There are times when you just need to shut up and listen.
A few days ago, following the misogynistic murder spree of Elliot Rodger, the #YesAllWomen hashtag took hold of Twitter, a reaction against how so many reports of sexism and sexual violence get shut down by cries of “Well, not all men are like that.” And, of course, no-one’s really suggesting that all men are like that, but apparently hurt feelings are an effective way of silencing conversations that need to be had.
I’m a man. I’ve reacted with the “Not all men!” thing before now. I was wrong; instead of making the conversation about us, men need to keep quiet and get reading, and while we’re doing that, we need to be asking questions:
Why is the fear of rape so pervasive?
Why is it so difficult for women to report being sexually assaulted?
Why is a girl who gets molested in a bar “asking for it”?
Why do women with an online platform get bombarded with rape and death threats?
Why are online groups declaring Rodger a hero?
We live in a sexist society, but it’s only recently that I realised the sheer sociopathy of what this society has become; maybe what it always was. I’m a man, after all, I don’t normally need to get nervous walking across a car park at night. This is so far outside my experience that I’ve never even considered just how much it’s part of day to day life for people around me.
So why am I posting this on a Bible blog?
Because a great deal of these offensive, dangerous attitudes are rooted in patriarchal structures, and when it comes down to it, the church is pretty patriarchal. And there are way too many cases when church organisations have defended the perpetrators rather than the victims – no, the survivors. Men in the church are powerful, and there are times that power has been privileged over discipleship. Followers of Jesus are called to love one another, to protect and defend and speak out for the powerless. But we often trade God’s Kingdom for our own empire, and in doing so become part of the problem.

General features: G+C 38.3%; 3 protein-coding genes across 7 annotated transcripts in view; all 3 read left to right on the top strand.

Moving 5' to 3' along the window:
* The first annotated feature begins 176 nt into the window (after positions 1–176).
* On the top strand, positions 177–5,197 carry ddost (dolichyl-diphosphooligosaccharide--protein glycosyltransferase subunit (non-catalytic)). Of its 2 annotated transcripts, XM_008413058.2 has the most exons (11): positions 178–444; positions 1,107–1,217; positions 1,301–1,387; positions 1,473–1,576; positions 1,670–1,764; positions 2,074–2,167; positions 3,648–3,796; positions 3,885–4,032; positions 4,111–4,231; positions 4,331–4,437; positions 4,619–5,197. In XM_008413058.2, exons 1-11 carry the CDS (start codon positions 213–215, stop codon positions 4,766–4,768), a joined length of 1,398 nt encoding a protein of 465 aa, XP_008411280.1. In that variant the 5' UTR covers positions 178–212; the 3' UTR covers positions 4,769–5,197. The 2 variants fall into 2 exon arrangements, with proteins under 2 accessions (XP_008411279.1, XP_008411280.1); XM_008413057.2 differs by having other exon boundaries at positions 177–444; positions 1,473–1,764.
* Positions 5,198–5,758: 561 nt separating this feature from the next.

That’s when we create our own culture of fear. And we don’t recognise it as such because we’re not the ones who are scared.
If you’re a leader with a book deal and a nice car and a list of speaking engagements longer than your arm, you need to take a day off, meet with the most marginalised members of your congregation, and listen to their stories. Only you don’t get to explain or fix or exegete or silence those stories, you just get to listen and go home and pray on your knees about whether you’re perpetuating systems that make the most heartbroken stories you hear happen in the first place.
Of course, eventually we’re going to have to figure out a response to all this. We need to think about the language we use. We need to be more open when it comes to issues of gender and sexuality. We need to model more positive attitudes for the young people in our churches. We need to stop covering up crimes while pretending we’re doing it to promote ‘unity’. We need to realise that we’re living in the 21st century and that we need a theology for social media. We need to accept that women are called to positions of leadership and authority in the church and to support those already serving in those roles. We need to truly affirm the gifts and talents and experiences of everyone in our congregations: female, male, black, white, disabled… And we need a pastoral revolution that’s based less on a business model of leadership and more on servanthood and compassion and relationship.
But first we need to shut up; to shut up and to listen.